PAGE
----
Submissions to the Phase 1 Challenge must be received by 11:59 PM (US Eastern Time) on December 15, 2014. Late submissions will not be considered.
Phase 1 is a Theoretical Challenge that requires only a written proposal to be submitted. The Challenge award will be contingent upon evaluation of the written proposal by a technical evaluation panel serving the Seeker. Individuals and teams invited to participate in Phase 2, Reduction to Practice, may add members, who meet the eligibility requirements, to help support or sponsor efforts in Phase 2.
To receive an award, Solvers will not be required to transfer their exclusive IP rights to the Seeker. Instead, Solvers will grant to the Seeker a non-exclusive license to practice their solutions.
IMPORTANT ELIGIBILITY INFORMATION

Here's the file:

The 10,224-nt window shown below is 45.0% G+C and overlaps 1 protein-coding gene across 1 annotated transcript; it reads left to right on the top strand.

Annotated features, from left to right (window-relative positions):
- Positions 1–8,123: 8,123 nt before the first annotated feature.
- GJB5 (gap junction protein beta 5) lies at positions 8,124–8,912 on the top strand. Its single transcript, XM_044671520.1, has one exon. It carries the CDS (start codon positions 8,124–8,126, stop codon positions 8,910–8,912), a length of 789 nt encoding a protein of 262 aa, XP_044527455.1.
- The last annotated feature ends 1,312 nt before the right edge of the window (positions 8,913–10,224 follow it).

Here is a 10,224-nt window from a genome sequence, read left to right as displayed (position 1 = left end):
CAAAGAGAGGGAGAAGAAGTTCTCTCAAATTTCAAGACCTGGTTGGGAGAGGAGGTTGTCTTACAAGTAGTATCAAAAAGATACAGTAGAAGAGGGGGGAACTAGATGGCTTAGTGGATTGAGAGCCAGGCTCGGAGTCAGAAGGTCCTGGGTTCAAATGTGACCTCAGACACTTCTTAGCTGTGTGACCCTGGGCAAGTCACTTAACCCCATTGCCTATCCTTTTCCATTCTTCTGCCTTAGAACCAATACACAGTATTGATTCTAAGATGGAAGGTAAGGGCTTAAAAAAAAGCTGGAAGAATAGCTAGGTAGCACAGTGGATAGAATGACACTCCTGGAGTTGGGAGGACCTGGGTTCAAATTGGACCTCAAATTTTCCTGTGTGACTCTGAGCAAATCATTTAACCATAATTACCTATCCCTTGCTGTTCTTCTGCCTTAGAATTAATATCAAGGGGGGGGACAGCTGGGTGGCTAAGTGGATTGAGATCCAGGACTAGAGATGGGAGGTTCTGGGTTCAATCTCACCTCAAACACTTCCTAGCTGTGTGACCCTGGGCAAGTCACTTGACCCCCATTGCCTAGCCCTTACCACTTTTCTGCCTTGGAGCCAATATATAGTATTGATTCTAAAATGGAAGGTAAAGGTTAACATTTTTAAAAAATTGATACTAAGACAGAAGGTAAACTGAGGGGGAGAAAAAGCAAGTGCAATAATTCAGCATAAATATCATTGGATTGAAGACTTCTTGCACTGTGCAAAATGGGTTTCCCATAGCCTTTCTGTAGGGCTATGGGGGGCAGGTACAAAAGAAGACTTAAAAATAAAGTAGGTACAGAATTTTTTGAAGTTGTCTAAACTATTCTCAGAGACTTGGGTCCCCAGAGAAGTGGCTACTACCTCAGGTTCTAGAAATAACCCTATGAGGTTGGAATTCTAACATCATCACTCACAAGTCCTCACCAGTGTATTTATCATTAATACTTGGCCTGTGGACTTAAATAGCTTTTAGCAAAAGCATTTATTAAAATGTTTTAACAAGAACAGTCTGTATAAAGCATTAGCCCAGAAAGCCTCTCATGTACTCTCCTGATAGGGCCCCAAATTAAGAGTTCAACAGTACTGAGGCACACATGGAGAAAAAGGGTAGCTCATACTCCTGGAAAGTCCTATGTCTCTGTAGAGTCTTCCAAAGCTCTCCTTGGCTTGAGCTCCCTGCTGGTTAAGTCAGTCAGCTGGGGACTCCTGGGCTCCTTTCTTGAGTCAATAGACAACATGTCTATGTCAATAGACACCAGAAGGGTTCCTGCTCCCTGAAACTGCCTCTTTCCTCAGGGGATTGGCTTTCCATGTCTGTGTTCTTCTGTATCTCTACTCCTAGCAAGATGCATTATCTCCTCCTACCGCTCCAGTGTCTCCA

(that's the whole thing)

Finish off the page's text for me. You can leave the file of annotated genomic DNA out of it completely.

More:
This Challenge is being held under the America COMPETES Authority where awards may only be awarded to individuals (participating singly or in a team) who are citizens or permanent residents of the United States. Only U.S. citizens and permanent residents are eligible to win a prize for this Challenge. Foreign citizens can participate as a member of team but will not be eligible to win a prize; however, acknowledgement of their participation as part of a winning team will be recognized when results are announced. If you have a question about eligibility, please read the Challenge Specific Agreement Eligibility Rules section or use your Project Room to ask a question. Details on the specific eligibility criteria are listed in the Federal Register Notice (https://federalregister.gov/a/2014-18870).